Trinh Nguyen (Emerging Asia, Natixis) | Once known for its fragility, India stands tall as not only for its best economic growth in Asia in H1 2023 but also robust asset performance year-to-date, from equity to fixed income. The resilience of its economy and financial markets, amidst the global sell-off from markets’ indigestion of the Fed’s “higher-for-longer” reflects not just India’s economic fundamentals and external balance resilience but also investors’ appetite for its assets. Equity inflows into India rose in 2023 despite already high valuations, the Adani scandal and EM risk aversion. According to the RBI, up to 12 September, net portfolio inflows stood at USD21.7bn in 2023. With India’s inclusion in the JP Morgan GBI EM Index in September, India is expected to attract USD20-22bn for bonds.
Thanks to the surge of portfolio inflows and manageable current account deficit, India’s external balance has improved, and growth outlook has become more resilient to shocks, from elevated interest rates, heightened geopolitical tensions, to weakened global demand and FDI inflows. That said, higher USD rates, a return to work versus remote work, and a banking crisis have reduced appetite for FDI in ICT and services in India in 2023, from rapid growth in previous years. Even with aggregate FDI decelerating, and global investors’ aversion for EM and risk assets, which typically makes twin deficit countries vulnerable, India’s portfolio flows increased enough to help INR become the best in Asia year-to-date (excluding HKD). Thanks to this, capex and robust consumption boosted growth to 6.9% year-on-year in H1 2023, making it the best performing economy in Asia.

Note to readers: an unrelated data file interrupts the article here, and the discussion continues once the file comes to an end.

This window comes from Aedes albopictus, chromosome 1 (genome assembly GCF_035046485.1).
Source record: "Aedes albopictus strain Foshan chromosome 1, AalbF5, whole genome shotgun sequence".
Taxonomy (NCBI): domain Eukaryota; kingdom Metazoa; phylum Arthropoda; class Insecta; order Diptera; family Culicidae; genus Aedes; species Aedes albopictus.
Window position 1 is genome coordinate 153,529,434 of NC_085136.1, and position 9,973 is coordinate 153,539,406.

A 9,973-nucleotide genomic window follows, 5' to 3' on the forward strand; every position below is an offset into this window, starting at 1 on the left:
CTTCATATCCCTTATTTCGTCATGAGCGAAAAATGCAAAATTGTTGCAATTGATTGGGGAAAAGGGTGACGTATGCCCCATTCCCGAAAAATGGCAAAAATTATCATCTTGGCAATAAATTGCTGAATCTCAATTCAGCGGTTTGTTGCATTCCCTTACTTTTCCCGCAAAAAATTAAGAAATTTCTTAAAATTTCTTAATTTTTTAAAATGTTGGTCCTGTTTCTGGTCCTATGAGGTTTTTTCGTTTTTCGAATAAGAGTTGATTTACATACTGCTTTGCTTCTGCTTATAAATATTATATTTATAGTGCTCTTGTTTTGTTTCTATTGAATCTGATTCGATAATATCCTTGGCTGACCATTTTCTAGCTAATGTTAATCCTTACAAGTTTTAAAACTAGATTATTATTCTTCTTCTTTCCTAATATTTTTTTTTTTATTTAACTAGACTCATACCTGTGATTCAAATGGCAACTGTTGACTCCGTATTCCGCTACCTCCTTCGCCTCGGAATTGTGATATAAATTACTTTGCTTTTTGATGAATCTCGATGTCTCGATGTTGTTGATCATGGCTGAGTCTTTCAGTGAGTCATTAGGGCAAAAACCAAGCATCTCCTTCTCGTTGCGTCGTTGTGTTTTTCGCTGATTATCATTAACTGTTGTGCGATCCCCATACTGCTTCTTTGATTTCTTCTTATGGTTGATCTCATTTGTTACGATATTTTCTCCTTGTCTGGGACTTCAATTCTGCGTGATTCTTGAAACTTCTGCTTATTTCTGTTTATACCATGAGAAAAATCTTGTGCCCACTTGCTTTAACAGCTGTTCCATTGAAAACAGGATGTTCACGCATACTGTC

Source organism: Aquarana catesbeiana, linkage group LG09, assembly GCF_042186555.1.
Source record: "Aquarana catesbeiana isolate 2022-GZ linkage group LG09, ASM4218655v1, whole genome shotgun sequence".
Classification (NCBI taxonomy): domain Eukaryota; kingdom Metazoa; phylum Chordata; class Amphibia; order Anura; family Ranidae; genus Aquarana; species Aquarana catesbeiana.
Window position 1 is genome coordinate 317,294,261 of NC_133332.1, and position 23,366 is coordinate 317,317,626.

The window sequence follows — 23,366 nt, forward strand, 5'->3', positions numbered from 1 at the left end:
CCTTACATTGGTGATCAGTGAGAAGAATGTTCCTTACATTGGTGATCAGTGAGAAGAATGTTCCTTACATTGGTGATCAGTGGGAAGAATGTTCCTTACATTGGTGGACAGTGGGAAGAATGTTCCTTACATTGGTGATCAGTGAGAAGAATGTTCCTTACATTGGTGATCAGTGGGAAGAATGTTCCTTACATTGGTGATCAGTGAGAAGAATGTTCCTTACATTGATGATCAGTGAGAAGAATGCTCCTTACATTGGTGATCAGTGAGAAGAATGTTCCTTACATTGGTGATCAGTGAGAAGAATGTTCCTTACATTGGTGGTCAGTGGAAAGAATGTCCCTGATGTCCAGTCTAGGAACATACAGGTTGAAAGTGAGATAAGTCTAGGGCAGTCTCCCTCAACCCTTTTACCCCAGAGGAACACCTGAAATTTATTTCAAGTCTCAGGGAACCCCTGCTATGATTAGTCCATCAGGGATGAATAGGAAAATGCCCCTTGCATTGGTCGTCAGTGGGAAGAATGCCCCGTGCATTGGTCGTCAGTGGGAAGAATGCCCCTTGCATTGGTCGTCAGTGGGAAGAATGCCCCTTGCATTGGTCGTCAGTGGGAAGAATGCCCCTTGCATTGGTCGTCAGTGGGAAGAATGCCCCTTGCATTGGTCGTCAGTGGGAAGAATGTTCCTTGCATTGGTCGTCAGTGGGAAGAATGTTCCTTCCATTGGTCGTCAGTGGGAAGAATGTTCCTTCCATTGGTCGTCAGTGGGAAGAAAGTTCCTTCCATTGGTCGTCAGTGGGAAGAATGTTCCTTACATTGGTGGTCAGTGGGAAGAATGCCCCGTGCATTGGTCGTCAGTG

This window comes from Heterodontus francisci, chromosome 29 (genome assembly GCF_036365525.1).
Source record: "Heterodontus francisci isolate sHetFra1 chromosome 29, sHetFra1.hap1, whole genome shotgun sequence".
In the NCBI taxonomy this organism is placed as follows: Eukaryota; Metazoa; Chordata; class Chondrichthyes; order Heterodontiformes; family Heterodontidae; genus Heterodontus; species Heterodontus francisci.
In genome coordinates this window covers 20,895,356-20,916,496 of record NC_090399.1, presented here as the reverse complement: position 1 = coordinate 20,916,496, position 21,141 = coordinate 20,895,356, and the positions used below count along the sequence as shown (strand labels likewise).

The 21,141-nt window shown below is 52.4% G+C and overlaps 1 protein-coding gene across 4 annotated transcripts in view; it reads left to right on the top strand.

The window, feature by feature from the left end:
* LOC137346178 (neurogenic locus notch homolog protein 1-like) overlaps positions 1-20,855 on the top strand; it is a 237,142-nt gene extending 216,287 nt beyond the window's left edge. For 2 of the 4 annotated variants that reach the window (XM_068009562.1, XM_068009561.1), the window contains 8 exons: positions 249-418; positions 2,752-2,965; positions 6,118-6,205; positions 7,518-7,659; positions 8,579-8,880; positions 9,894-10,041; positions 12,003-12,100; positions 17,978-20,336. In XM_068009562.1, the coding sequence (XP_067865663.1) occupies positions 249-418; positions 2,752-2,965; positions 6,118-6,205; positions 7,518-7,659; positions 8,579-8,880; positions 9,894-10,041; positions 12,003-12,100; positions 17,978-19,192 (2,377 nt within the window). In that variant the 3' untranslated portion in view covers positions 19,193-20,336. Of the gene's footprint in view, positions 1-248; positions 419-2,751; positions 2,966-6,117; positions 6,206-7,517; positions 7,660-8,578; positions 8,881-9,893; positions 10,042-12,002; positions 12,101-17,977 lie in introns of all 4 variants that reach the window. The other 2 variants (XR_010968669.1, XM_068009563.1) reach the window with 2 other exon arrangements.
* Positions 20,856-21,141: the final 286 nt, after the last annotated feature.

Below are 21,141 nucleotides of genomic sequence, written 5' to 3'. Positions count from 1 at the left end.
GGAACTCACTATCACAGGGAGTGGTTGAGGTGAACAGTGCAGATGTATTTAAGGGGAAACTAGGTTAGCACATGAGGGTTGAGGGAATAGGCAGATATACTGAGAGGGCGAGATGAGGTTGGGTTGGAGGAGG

Thus, far from fragile, India is emerging as one of the winners of investment diversification and is making gradual progress towards plugging its funding gap, especially on portfolio flows. In FDI, India has a lot of work to do to beef up inflows. While manufacturing and energy FDI are still expanding, aggregate flows have declined, in contrast to higher growth in countries such as Vietnam and Indonesia. While the increase of bond inflows will help ease liquidity constraints in the country, India needs more investment to bridge its employment and infrastructure gap, especially by the private sector as most of the lifting is done by the public sector so far. Most of the pickup of private investment is in sectors such as infrastructure and energy, the dearth of private capex is still prevalent. Thus, while hurdles to portfolio inflows are reduced to enable more stable bond flows to JPM index inclusion, a lot of work is needed to lower barriers to FDI inflows, from red tape to infrastructure.